Politics and economics

Milena Djourelova, Ruben Durante, Gregory J. Martin, 25 July 2021

Newspapers advertising revenues have declined steadily over the past decades due to competition from online platforms. But what are the implications of this trend for the organisation and content of newspapers and for information local readers are exposed to? To shed light on these questions this column looks at the staggered introduction of Craigslist – the world’s largest platform for classified ads – in the US. It finds that the entry of Craigslist in a market led to considerable staff cuts by local newspapers, a decline in news coverage of politics, and a drop in readership. These changes also had electoral consequences, favouring partisan voting and ideologically extreme candidates.

Alvaro Calderon, Vasiliki Fouka, Marco Tabellini, 20 July 2021

More than 4 million African Americans moved from the South to the North of the United States during the Second Great Migration between 1940 and 1970. This column argues that the Great Migration and support for civil rights are causally linked. It finds that Black in-migration increased demand for racial equality and encouraged pro-civil rights activism in non-Southern counties. These effects were not only driven by Black voters, but also by progressive segments of the white population, who became aware of the brutal conditions prevailing in the South. Mirroring the changes in the electorate, non-Southern Congress members became more likely to promote civil rights legislation, but also grew increasingly polarised along party lines on racial issues.

Claire S. H. Lim, James Snyder, 13 July 2021

There are many ways to select and retain public officials in representative democracies, and considerable variation in the rules governing that process. This column discusses the literature on selection and retention procedures for low-information public office, and suggests a conceptual framework for assessing the advantages and disadvantages of direct elections. After summarising the historical origins of the institutional factors that influence elections, the authors suggest avenues for future research aided by the digitisation and improved textual analysis of media coverage and government data.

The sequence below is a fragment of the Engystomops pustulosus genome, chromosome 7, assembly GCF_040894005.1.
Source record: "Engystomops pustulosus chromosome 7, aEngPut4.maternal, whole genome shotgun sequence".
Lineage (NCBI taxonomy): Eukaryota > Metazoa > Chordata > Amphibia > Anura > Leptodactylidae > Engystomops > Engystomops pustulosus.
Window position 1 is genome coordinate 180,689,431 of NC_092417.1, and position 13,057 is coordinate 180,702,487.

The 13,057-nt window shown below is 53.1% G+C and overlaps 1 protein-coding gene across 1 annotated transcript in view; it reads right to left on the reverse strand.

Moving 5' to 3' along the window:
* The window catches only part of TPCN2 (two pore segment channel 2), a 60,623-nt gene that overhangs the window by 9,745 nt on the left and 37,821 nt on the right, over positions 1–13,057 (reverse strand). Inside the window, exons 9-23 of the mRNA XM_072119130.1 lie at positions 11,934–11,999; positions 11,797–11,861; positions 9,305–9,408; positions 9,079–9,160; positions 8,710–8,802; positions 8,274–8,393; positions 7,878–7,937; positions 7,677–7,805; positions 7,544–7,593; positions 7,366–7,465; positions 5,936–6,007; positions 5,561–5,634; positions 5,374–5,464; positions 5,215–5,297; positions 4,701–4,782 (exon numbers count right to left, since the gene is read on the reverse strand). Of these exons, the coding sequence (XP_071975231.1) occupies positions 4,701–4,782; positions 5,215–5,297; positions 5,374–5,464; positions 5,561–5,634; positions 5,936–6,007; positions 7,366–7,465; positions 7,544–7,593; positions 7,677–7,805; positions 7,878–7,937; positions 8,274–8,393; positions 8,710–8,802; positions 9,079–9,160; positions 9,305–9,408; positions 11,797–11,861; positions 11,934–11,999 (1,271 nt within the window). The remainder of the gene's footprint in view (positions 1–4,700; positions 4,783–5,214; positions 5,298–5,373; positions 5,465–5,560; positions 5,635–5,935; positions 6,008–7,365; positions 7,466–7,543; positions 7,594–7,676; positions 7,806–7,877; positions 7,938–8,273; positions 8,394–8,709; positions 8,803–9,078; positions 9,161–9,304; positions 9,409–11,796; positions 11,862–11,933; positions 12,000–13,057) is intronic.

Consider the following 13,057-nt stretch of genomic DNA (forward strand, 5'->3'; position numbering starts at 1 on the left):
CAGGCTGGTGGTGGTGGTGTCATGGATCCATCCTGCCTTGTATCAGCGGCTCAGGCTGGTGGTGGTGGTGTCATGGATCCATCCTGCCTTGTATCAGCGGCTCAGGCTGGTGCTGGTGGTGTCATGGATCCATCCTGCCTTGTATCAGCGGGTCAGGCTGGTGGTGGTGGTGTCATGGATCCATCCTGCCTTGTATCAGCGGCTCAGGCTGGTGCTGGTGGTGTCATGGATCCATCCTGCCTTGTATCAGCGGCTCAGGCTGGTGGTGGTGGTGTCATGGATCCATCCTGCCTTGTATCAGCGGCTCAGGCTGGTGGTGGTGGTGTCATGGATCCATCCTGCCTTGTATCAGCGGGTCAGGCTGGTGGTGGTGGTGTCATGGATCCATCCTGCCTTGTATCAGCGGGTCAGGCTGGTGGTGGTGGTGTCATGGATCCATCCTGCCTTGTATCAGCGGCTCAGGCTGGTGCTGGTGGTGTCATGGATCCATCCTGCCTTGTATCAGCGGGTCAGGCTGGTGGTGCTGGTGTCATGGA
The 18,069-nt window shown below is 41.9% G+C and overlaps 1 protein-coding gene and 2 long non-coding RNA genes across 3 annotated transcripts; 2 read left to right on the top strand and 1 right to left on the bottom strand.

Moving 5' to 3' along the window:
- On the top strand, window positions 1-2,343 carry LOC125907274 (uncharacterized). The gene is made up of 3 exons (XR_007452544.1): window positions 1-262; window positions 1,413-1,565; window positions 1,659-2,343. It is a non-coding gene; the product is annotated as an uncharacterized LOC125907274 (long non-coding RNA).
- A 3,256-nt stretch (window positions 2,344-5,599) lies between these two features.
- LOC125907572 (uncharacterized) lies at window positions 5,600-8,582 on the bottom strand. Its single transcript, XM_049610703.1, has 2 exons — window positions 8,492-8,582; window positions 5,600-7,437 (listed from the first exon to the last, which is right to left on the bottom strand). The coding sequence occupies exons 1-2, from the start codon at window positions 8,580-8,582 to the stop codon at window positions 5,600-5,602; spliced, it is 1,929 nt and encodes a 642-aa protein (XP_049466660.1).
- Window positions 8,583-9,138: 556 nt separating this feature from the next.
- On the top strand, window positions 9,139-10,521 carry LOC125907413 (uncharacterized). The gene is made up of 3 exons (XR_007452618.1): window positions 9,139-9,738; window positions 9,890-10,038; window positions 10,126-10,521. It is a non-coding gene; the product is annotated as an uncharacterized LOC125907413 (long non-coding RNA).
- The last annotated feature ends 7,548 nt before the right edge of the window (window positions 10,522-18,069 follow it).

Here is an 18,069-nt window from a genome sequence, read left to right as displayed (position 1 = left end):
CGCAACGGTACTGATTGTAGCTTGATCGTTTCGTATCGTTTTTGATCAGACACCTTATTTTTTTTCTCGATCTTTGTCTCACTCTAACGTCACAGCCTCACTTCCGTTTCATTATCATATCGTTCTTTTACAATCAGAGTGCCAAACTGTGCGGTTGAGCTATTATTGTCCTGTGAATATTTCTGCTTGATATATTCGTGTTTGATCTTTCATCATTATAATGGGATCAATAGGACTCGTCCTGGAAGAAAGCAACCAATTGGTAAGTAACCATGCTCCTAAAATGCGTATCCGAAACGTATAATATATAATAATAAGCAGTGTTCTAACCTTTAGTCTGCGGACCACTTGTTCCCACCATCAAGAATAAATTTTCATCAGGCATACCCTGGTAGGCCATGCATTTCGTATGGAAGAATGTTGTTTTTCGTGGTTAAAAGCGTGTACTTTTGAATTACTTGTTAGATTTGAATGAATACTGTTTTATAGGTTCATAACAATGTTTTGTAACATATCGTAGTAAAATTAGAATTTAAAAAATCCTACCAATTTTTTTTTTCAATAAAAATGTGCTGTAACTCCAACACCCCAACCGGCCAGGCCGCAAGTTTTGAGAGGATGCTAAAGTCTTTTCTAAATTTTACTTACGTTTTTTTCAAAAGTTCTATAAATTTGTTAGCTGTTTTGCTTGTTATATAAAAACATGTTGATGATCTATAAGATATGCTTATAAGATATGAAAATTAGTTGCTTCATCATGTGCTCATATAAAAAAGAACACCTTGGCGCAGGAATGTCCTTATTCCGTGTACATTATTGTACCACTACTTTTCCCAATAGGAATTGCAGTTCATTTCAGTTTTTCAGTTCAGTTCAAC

Antonio Spilimbergo, 13 July 2021

Many analysts expected Covid-19 to expose the contradictions of ‘populist’ politicians and cited various reasons for this, including short-sightedness, the lack of trust often associated with populist sentiments, unhelpful populist narratives, and a resistance to international cooperation. This column argues that there is no clear evidence that its handling of the pandemic has ‘killed’ populism. In fact, the pandemic crisis has spawned new political issues which, if left unaddressed by traditional parties, may rekindle the growth of the populist ideology once again. 

Thiemo Fetzer, Pedro Souza, Oliver Vanden Eynde, Austin L. Wright, 11 July 2021

Previous research in economics has focused on the causes of conflict, while the ending of military interventions has received less attention. This column examines the recent security transition from international troops to local forces in the ongoing civil conflict in Afghanistan using declassified data on conflict outcomes and perceptions of local security. It finds that a decline in violence during the initial phase of the security transfer was followed by an upsurge in violence once foreign troops physically withdrew, suggesting that the Taliban’s attacks have been highly strategic. 

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